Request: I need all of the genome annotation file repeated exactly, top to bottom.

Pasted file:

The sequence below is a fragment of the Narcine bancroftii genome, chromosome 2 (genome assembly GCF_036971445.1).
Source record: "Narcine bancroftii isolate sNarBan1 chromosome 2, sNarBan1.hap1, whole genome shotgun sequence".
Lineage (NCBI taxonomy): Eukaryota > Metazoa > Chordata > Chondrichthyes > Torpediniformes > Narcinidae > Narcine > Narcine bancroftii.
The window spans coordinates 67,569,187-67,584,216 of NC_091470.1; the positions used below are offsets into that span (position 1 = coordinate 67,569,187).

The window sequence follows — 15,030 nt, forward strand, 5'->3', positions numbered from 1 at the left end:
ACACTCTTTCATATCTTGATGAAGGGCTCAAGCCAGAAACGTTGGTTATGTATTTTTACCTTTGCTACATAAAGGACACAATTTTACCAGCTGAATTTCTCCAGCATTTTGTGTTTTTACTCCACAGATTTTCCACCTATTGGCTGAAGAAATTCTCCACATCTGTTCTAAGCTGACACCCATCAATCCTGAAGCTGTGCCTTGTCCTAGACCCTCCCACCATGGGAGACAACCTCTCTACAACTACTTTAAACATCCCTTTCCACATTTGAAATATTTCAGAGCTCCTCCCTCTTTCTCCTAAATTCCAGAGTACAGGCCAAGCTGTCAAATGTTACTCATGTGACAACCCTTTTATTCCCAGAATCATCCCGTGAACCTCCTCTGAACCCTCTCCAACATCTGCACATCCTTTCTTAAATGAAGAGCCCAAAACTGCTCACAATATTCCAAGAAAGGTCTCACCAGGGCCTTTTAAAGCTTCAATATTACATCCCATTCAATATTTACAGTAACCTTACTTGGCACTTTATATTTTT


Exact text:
The sequence below is a fragment of the Narcine bancroftii genome, chromosome 2 (genome assembly GCF_036971445.1).
Source record: "Narcine bancroftii isolate sNarBan1 chromosome 2, sNarBan1.hap1, whole genome shotgun sequence".
Lineage (NCBI taxonomy): Eukaryota > Metazoa > Chordata > Chondrichthyes > Torpediniformes > Narcinidae > Narcine > Narcine bancroftii.
The window spans coordinates 67,569,187-67,584,216 of NC_091470.1; the positions used below are offsets into that span (position 1 = coordinate 67,569,187).

The window sequence follows — 15,030 nt, forward strand, 5'->3', positions numbered from 1 at the left end:
ACACTCTTTCATATCTTGATGAAGGGCTCAAGCCAGAAACGTTGGTTATGTATTTTTACCTTTGCTACATAAAGGACACAATTTTACCAGCTGAATTTCTCCAGCATTTTGTGTTTTTACTCCACAGATTTTCCACCTATTGGCTGAAGAAATTCTCCACATCTGTTCTAAGCTGACACCCATCAATCCTGAAGCTGTGCCTTGTCCTAGACCCTCCCACCATGGGAGACAACCTCTCTACAACTACTTTAAACATCCCTTTCCACATTTGAAATATTTCAGAGCTCCTCCCTCTTTCTCCTAAATTCCAGAGTACAGGCCAAGCTGTCAAATGTTACTCATGTGACAACCCTTTTATTCCCAGAATCATCCCGTGAACCTCCTCTGAACCCTCTCCAACATCTGCACATCCTTTCTTAAATGAAGAGCCCAAAACTGCTCACAATATTCCAAGAAAGGTCTCACCAGGGCCTTTTAAAGCTTCAATATTACATCCCATTCAATATTTACAGTAACCTTACTTGGCACTTTATATTTTT